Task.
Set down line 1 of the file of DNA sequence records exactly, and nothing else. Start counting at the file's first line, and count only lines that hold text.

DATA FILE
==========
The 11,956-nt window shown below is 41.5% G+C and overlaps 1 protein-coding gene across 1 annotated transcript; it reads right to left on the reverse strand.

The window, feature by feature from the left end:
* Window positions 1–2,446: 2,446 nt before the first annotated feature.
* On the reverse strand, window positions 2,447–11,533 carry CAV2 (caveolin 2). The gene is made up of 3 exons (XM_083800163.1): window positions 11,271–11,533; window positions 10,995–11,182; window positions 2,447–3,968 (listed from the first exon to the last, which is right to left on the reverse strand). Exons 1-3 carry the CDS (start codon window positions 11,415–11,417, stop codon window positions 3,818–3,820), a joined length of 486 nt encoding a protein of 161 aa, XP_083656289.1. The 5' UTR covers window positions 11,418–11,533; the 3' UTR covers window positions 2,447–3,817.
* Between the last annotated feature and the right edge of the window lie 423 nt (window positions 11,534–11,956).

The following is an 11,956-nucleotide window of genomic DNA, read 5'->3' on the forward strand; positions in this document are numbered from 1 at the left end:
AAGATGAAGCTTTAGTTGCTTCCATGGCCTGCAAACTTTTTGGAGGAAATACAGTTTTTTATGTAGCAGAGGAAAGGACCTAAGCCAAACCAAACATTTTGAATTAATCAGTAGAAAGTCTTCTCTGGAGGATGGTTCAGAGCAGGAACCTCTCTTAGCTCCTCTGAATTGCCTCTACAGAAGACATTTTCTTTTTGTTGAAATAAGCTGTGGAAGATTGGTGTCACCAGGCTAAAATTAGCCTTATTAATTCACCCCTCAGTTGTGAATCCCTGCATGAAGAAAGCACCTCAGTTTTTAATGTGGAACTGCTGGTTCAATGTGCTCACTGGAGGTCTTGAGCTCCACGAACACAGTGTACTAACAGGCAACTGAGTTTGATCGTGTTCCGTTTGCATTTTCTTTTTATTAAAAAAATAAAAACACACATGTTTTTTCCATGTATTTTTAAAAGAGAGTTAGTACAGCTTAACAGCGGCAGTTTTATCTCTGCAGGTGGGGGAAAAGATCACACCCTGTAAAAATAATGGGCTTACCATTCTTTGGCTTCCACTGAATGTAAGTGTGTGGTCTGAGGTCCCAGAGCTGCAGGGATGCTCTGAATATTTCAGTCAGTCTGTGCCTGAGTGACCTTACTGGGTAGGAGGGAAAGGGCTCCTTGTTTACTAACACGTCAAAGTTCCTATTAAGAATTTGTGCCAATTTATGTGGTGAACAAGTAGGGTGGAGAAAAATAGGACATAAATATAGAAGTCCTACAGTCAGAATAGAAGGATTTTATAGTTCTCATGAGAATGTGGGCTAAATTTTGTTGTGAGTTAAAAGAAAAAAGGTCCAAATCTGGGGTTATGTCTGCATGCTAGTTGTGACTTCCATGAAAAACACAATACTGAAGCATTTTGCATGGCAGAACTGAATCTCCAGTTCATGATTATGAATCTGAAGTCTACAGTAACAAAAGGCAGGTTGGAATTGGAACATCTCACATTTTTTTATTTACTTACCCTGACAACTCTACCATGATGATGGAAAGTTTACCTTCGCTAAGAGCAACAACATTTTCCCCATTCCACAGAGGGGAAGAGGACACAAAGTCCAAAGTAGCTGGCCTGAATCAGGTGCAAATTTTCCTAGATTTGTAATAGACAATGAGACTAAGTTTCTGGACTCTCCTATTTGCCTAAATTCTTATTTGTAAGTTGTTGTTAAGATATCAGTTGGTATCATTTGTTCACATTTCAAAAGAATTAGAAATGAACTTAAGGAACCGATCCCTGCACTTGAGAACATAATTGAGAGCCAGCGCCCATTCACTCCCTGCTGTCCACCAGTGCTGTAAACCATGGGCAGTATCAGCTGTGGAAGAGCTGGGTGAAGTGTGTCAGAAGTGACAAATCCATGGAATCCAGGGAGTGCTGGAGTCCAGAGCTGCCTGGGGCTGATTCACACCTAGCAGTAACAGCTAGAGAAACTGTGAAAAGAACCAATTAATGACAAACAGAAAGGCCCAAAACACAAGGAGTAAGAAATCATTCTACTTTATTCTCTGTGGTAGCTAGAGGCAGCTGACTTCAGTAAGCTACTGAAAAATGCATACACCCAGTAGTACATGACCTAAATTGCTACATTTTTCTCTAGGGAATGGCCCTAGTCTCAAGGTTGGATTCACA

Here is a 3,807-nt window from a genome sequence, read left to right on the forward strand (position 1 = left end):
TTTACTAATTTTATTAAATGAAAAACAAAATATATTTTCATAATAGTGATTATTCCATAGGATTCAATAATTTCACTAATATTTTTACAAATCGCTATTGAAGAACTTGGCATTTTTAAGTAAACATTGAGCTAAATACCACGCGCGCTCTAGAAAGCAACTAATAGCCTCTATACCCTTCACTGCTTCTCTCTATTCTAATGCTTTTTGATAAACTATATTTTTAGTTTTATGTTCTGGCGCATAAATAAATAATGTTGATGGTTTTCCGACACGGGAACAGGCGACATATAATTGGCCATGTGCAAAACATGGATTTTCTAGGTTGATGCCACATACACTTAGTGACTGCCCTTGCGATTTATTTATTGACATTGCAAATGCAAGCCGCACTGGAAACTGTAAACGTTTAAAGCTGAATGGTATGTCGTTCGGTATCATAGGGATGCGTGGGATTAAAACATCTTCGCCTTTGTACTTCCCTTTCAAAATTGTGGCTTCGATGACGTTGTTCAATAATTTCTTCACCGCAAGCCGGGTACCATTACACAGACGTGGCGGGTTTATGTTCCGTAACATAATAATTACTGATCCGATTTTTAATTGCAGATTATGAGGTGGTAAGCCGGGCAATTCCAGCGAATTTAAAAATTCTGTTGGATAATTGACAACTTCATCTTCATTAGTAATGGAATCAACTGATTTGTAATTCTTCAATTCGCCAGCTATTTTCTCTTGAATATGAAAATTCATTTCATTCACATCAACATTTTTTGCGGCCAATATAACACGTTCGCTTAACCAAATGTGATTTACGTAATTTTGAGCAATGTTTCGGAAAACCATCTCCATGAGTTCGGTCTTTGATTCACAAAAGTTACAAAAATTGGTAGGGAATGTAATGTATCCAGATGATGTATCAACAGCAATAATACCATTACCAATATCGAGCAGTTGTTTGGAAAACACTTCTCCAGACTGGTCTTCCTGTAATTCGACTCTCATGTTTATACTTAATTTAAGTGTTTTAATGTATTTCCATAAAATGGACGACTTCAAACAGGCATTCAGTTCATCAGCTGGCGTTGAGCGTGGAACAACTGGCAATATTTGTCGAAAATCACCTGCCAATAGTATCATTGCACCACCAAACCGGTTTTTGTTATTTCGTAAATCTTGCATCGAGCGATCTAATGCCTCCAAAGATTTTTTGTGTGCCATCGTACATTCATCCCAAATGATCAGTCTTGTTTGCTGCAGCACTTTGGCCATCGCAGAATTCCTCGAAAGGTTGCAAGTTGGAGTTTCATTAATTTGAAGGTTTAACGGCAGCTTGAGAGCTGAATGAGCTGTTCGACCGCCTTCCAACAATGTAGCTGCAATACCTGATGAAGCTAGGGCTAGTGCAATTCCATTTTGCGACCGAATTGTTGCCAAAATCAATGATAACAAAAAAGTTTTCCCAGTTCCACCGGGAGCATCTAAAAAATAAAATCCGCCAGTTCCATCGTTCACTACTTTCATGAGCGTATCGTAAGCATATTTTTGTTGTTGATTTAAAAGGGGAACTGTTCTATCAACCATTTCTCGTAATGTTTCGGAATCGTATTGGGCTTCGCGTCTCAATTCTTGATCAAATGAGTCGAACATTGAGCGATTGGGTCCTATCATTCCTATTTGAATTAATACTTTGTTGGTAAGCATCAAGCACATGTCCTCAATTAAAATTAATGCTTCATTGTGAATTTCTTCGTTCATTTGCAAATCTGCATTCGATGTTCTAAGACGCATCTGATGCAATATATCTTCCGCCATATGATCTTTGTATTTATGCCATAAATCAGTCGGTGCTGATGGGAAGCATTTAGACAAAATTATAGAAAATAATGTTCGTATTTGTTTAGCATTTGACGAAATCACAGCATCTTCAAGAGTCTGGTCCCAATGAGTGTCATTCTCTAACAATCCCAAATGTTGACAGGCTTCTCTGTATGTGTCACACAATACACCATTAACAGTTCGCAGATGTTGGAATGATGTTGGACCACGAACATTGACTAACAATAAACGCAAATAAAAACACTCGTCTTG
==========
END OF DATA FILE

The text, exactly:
The 11,956-nt window shown below is 41.5% G+C and overlaps 1 protein-coding gene across 1 annotated transcript; it reads right to left on the reverse strand.